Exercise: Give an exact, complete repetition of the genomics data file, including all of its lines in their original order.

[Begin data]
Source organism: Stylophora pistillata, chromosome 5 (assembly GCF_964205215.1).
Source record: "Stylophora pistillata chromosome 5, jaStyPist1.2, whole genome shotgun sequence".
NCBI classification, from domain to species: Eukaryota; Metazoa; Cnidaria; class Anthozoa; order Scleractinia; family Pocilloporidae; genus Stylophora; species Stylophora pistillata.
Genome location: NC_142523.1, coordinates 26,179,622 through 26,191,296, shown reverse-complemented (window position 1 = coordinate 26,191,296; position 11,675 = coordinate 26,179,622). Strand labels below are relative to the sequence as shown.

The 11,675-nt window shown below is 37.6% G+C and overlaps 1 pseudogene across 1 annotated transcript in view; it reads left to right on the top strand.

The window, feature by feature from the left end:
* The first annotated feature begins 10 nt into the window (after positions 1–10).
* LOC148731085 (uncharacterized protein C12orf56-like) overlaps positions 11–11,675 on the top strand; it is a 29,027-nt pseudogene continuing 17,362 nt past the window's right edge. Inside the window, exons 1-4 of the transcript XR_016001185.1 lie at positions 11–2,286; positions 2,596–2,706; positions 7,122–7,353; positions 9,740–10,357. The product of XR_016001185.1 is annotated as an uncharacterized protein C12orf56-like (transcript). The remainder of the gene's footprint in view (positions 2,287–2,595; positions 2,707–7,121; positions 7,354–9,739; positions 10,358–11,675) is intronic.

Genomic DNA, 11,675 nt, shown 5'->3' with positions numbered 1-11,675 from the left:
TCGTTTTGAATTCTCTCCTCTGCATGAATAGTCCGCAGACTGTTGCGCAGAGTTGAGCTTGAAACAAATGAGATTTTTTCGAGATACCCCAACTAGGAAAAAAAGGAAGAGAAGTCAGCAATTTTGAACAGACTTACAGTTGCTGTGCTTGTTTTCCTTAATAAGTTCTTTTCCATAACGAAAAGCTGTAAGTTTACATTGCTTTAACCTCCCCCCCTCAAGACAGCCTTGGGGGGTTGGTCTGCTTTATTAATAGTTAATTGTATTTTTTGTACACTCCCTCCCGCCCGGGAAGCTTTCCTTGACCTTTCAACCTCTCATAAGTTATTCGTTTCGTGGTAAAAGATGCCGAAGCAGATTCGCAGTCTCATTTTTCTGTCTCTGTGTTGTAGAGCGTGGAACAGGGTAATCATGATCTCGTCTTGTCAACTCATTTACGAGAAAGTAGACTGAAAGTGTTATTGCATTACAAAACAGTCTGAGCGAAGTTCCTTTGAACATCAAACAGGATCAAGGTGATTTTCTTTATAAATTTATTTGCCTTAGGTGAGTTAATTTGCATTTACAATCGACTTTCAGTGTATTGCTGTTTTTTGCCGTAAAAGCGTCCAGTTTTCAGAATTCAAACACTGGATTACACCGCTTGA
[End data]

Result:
Source organism: Stylophora pistillata, chromosome 5 (assembly GCF_964205215.1).
Source record: "Stylophora pistillata chromosome 5, jaStyPist1.2, whole genome shotgun sequence".
NCBI classification, from domain to species: Eukaryota; Metazoa; Cnidaria; class Anthozoa; order Scleractinia; family Pocilloporidae; genus Stylophora; species Stylophora pistillata.
Genome location: NC_142523.1, coordinates 26,179,622 through 26,191,296, shown reverse-complemented (window position 1 = coordinate 26,191,296; position 11,675 = coordinate 26,179,622). Strand labels below are relative to the sequence as shown.

The 11,675-nt window shown below is 37.6% G+C and overlaps 1 pseudogene across 1 annotated transcript in view; it reads left to right on the top strand.

The window, feature by feature from the left end:
* The first annotated feature begins 10 nt into the window (after positions 1–10).
* LOC148731085 (uncharacterized protein C12orf56-like) overlaps positions 11–11,675 on the top strand; it is a 29,027-nt pseudogene continuing 17,362 nt past the window's right edge. Inside the window, exons 1-4 of the transcript XR_016001185.1 lie at positions 11–2,286; positions 2,596–2,706; positions 7,122–7,353; positions 9,740–10,357. The product of XR_016001185.1 is annotated as an uncharacterized protein C12orf56-like (transcript). The remainder of the gene's footprint in view (positions 2,287–2,595; positions 2,707–7,121; positions 7,354–9,739; positions 10,358–11,675) is intronic.

Genomic DNA, 11,675 nt, shown 5'->3' with positions numbered 1-11,675 from the left:
TCGTTTTGAATTCTCTCCTCTGCATGAATAGTCCGCAGACTGTTGCGCAGAGTTGAGCTTGAAACAAATGAGATTTTTTCGAGATACCCCAACTAGGAAAAAAAGGAAGAGAAGTCAGCAATTTTGAACAGACTTACAGTTGCTGTGCTTGTTTTCCTTAATAAGTTCTTTTCCATAACGAAAAGCTGTAAGTTTACATTGCTTTAACCTCCCCCCCTCAAGACAGCCTTGGGGGGTTGGTCTGCTTTATTAATAGTTAATTGTATTTTTTGTACACTCCCTCCCGCCCGGGAAGCTTTCCTTGACCTTTCAACCTCTCATAAGTTATTCGTTTCGTGGTAAAAGATGCCGAAGCAGATTCGCAGTCTCATTTTTCTGTCTCTGTGTTGTAGAGCGTGGAACAGGGTAATCATGATCTCGTCTTGTCAACTCATTTACGAGAAAGTAGACTGAAAGTGTTATTGCATTACAAAACAGTCTGAGCGAAGTTCCTTTGAACATCAAACAGGATCAAGGTGATTTTCTTTATAAATTTATTTGCCTTAGGTGAGTTAATTTGCATTTACAATCGACTTTCAGTGTATTGCTGTTTTTTGCCGTAAAAGCGTCCAGTTTTCAGAATTCAAACACTGGATTACACCGCTTGA